RM: Chris always had her as a teacher, which I thought was great. She had a missing child but had to see kids every day at her school. There’s no way facing other kids is not difficult for her. Olivia and I talked about something else that is interesting, that she’s kind of a bad teacher. Maybe not bad, but she just doesn’t care and you can tell she’s floundering at her job. You don’t often see people in films who are not good at their jobs, especially when they have a job that’s so important.
DP: So you think she was a better teacher before?
RM: She probably was a very good teacher and really accomplished. In the original script, part of the storyline was that she was working on her dissertation at the time Jesse went missing. When she gave up her dissertation because of his abduction, she didn’t work for six months and then had to get back to work of some kind. She decided to be a substitute teacher, which she was qualified to do. The idea was that she was never a teacher before. But for the purposes of the film, she could have been a good teacher before Jesse went missing, but now she’s just phoning it in.
DP: It does seem she has some sensitivity level and tries to be motherly toward two of her troubled students before things go badly there, too.
RM: I think she does genuinely care about kids. Olivia and I talked about how she may be phoning in her job with her class, but she does take an interest in Alma and Adam. I think she feels almost like their kindred spirit because they’re both outsiders.
DP: As a viewer, you’d expect her to come through for them in a big way, and she really doesn’t.
RM: Right. But she means well and they’re never mad at her for anything she does.
DP: At this point is she a little crazy?
RM: Sometimes I don’t think she’s crazy at all. I think she’s just doing what a mom would do, and if that’s crazy to other people, maybe that’s what it is. My editor Madeleine Gavin, who is also a mom, and I kept saying, “Do whatever you need to do, Sarah, because we totally get it.”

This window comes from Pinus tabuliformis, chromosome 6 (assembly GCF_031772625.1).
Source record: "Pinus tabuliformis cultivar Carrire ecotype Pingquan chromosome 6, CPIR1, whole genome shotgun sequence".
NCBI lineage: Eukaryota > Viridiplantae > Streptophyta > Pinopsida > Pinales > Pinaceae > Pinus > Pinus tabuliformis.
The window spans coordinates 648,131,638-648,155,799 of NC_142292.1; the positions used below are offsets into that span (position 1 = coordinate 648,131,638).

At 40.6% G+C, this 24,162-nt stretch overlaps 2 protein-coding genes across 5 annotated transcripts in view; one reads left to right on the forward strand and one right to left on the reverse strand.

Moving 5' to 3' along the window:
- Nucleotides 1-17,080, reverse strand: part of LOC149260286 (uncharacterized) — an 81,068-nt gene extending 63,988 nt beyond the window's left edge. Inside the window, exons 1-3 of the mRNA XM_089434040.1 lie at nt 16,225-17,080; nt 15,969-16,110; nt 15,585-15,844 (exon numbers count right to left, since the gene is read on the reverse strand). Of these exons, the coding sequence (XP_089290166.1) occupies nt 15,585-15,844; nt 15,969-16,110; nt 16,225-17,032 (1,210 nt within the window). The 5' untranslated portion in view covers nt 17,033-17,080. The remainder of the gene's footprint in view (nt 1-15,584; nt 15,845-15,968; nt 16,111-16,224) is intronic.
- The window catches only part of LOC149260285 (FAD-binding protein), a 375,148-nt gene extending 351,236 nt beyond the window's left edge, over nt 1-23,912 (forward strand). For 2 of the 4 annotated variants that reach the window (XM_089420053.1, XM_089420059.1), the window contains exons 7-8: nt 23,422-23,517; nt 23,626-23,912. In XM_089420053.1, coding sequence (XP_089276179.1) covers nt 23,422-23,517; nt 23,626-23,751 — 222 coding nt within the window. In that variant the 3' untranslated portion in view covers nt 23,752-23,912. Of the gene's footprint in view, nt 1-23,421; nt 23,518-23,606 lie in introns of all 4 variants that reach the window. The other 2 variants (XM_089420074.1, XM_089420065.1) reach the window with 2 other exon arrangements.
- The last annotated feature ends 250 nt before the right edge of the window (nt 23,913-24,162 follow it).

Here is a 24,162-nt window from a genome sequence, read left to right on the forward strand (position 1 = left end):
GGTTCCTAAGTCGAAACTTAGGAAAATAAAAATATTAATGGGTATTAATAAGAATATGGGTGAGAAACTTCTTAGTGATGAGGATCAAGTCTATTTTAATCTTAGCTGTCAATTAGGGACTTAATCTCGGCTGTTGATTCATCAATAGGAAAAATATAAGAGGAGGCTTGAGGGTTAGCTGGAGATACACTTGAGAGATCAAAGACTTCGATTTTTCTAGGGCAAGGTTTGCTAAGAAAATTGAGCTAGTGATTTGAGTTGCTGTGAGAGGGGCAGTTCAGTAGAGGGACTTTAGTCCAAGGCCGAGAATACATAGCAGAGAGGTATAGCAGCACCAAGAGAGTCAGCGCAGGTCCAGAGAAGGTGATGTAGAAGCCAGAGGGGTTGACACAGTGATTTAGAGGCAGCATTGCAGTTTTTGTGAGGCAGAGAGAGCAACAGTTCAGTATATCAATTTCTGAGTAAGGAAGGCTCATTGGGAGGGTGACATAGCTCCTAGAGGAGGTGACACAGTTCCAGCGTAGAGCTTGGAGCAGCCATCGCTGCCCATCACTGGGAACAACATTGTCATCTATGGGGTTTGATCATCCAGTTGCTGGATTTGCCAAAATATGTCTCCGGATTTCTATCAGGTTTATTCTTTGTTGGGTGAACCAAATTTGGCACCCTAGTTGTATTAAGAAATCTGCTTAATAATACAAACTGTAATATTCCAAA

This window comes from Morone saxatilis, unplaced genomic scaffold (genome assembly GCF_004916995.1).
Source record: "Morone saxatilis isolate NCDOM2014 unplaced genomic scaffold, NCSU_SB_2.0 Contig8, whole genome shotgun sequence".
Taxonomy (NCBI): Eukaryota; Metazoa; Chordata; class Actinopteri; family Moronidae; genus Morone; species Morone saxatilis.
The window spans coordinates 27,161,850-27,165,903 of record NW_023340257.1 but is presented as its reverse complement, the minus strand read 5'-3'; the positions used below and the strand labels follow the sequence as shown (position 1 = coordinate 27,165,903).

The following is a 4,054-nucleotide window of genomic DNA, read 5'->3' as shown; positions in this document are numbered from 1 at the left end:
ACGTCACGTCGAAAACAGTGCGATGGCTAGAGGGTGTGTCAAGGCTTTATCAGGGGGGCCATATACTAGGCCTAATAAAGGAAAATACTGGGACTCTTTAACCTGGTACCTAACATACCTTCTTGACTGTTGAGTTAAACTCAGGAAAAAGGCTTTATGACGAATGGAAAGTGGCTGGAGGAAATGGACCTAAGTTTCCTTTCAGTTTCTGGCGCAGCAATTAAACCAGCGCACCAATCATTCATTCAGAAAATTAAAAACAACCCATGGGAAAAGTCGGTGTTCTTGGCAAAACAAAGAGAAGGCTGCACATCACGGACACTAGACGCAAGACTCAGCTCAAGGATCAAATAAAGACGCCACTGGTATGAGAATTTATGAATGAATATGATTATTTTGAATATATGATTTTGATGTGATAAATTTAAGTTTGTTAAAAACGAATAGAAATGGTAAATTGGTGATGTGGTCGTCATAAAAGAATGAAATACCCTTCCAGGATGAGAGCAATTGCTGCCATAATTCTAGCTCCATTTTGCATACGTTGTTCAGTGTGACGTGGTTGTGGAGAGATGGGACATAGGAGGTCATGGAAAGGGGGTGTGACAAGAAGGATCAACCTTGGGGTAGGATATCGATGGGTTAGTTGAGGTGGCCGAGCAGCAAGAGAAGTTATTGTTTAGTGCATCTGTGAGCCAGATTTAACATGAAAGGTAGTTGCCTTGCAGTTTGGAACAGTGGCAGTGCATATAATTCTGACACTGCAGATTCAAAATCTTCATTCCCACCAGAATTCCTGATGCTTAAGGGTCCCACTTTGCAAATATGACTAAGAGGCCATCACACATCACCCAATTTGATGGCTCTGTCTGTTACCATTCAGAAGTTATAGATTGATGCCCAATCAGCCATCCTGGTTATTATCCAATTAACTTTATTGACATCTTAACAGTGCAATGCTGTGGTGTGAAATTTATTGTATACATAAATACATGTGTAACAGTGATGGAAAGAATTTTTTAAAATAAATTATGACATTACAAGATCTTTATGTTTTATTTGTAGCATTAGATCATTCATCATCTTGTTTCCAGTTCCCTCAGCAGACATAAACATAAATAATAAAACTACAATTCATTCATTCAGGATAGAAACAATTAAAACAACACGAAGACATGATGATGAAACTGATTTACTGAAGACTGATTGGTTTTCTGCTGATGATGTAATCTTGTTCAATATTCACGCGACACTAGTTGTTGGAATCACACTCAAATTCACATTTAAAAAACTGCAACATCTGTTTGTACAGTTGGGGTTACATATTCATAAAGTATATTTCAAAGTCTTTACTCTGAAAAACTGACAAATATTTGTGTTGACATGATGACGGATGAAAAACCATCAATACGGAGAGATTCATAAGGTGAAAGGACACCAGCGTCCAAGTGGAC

DP: Your movie focuses a lot more on Sarah and Phil unsuccessfully coping while the investigation of the abduction continues, than on the investigation itself.
RM: There are so many successful movies about child abductions that have investigations as their plotlines and we try to figure out what happened by following the detectives. But I didn’t want this film to be that. In the original script there was more about the investigation and the detective was more of a main character. There was a scene right after Sarah and Phil lost Jesse in which all the cops arrive at the garage and there is the usual questioning and whatnot. By getting rid of that we set the tone. This movie was not going to be about the investigation. It was going to be about the mental state of both Phil and Sarah. I wanted to hone in on them because I wanted to get across what it feels like to go through something this terrible. For me, what was interesting was, “How do you portray how dark these people are, or how badly they feel?” It’s easy to show a character who’s angry or sad, but how do you really show all the complexities of that? I don’t know if we did or we didn’t, but I feel we showed there are a lot of layers to these characters. They both have a great deal of anger and sadness, and they both have a lot of guilt. In some ways they’re trying to be normal but they can’t be normal.
DP: I hate to ask, but did you draw on your own experiences to get into their heads?
RM: I’d never been through something that awful. There were only two things I could relate to at all. First, my dad passed away when I was 18. He was only 46 and I was very close with him. Second, the year before I made Meadowland, I was in remission from cancer and at my lowest point, I was in my own world. I didn’t sleep for like six weeks, and I didn’t see anyone and I was just in a lot of pain. It was like a fever dream, and I wanted to make Meadowland feel like a fever dream. I wanted to show that when something that insane happens it changes your life. You float around in a cloud.
DP: I find it interesting that we never think of Phil and Sarah as terrific people; in fact at this time they’re annoying and hard to be around and she’s very self-destructive and off-putting. I don’t think either of us would want to be friends with them.
RM: Oh, I do think there was a time when they would have been people I could be friends with. I love to watch movies with flawed characters, but not fake characters. If Sarah and Phil weren’t imperfect and flawed under these circumstances, then it would be fake. Nobody could be perfect. Everyone has another side to them that maybe we don’t want to see.